of moving the household.
The University contends that such
a request is valid only when an employee is transferred by an employer to
a different city. What the two proposals mean in dollars
JOB CLASSIFICATION
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Planning office gets new head
Dr. William Tetlow has been named
director of UBC's Office of Institutional
Analysis and P anning, formerly the
Office of Academic Planning.
The appointment of Dr. Tetlow,
former associate director of the academic planning office, was approved
by the UBC Board of Governors on
Dec. 2.
Prof. Michael Shaw, UBC's vice-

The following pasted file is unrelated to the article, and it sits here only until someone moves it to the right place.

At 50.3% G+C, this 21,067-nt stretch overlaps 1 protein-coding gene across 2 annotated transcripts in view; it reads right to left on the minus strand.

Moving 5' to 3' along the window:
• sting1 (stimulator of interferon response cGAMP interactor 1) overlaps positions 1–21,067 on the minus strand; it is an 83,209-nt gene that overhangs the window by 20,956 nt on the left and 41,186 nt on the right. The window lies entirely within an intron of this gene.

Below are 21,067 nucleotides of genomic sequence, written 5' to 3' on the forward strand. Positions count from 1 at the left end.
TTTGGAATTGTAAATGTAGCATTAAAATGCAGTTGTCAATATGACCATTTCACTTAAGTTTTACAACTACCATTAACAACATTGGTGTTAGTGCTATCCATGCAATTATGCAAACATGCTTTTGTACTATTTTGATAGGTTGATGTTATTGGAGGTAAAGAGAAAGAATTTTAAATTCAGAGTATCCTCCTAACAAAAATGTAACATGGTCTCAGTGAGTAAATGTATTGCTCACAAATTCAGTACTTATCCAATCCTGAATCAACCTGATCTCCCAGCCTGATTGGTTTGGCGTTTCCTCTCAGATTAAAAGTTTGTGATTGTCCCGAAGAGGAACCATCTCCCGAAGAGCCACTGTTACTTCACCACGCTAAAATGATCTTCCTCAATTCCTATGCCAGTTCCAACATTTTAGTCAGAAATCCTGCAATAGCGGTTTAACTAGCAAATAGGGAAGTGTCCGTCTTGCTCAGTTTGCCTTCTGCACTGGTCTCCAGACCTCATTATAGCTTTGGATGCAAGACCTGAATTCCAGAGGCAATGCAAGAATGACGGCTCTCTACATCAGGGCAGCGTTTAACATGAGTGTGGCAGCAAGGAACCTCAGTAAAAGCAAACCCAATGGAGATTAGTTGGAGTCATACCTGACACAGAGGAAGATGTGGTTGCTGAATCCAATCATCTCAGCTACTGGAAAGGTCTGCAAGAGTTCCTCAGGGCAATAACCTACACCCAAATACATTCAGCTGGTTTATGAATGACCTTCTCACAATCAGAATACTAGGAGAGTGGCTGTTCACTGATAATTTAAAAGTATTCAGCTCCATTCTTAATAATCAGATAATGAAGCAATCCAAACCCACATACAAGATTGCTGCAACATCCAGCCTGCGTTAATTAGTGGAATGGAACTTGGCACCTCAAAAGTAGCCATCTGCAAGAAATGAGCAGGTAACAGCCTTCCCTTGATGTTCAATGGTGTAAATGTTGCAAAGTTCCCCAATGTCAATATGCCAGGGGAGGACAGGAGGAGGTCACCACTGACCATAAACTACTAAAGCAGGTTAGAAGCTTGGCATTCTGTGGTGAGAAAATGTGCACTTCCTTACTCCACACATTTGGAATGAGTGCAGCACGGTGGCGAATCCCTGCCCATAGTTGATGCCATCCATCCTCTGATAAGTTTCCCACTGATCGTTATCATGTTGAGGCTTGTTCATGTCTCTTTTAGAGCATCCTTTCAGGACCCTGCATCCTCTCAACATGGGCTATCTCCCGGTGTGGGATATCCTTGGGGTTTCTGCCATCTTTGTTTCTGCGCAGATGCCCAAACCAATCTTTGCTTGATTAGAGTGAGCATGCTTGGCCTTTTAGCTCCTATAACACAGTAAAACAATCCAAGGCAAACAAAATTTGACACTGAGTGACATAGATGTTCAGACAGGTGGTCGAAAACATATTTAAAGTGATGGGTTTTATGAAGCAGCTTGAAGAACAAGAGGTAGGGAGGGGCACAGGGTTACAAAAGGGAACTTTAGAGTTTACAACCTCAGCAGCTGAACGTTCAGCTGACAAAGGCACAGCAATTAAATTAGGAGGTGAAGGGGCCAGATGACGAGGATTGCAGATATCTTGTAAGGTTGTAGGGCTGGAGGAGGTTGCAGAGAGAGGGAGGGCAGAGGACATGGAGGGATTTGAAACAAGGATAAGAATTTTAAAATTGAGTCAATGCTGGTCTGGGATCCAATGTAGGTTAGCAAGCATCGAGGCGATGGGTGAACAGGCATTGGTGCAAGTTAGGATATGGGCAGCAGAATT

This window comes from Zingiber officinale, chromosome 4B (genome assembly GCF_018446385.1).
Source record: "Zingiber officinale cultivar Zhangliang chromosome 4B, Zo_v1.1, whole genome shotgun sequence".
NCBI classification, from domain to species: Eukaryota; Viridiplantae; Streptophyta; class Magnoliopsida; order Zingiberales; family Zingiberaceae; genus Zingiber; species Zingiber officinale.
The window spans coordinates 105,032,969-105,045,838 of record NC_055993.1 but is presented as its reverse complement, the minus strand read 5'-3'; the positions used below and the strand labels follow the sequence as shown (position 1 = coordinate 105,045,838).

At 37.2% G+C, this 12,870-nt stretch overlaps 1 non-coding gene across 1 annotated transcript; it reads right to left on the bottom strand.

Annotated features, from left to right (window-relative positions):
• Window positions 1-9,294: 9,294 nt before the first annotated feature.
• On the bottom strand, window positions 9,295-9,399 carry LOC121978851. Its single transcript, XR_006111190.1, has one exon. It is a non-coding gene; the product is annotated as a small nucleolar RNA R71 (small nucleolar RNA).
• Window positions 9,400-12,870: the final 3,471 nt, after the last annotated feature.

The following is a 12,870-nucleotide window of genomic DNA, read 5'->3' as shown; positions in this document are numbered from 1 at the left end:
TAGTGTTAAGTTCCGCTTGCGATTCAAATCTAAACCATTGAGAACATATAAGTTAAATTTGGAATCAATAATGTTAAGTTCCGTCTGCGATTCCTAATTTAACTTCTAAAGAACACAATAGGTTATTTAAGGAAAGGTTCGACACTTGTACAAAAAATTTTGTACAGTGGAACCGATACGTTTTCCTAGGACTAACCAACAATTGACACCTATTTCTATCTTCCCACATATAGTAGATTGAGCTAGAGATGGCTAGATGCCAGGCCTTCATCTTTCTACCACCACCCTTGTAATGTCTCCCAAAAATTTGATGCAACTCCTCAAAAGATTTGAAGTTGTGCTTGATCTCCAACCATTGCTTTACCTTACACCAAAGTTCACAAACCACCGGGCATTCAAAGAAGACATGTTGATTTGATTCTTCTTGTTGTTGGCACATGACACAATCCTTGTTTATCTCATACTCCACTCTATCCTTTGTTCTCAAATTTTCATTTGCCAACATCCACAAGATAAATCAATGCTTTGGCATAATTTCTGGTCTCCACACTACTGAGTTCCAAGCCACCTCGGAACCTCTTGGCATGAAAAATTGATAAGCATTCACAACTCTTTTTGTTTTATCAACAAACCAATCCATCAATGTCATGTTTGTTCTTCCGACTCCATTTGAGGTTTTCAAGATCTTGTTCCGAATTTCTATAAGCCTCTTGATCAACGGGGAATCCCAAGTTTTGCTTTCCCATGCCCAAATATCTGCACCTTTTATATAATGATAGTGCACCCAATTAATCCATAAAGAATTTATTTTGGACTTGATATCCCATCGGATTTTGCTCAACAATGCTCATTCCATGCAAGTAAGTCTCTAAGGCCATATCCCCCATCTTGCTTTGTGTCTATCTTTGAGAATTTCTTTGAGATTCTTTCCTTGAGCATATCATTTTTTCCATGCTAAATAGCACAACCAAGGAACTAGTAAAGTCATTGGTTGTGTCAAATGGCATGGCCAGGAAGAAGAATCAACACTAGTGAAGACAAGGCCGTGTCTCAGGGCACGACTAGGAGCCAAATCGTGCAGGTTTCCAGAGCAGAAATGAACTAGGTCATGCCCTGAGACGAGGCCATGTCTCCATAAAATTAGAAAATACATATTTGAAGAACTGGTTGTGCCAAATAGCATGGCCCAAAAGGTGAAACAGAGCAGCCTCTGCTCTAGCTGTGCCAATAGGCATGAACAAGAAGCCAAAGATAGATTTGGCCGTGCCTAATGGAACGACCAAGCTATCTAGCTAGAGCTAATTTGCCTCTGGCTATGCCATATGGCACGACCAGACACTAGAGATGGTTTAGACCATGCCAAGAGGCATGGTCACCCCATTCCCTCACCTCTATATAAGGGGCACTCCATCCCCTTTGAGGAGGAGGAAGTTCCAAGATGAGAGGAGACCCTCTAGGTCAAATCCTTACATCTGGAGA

president of University development,
said the appointment and change of
name for the former Office of Academic
Planning are part of a reorganization of
institutional functions announced in
September.
The functions of the Office of
Institutional Planning and Analysis
have been co-ordinated with the president's office, under Prof. Shaw's direction.
Prof. Shaw said the change of
name reflects the office's primary func
tion of gathering appropriate statistical
information about UBC for the benefit
of the University community in relation
to policy-making.
He said the functions of the office
would be integrated with other developmental functions to provide analytical support to the administration, the
Senate budget committee and the Board
of Governors.
The emphasis will be on fiscal
analysis, information systems, and
compilation of information on the University's short- and long-term needs for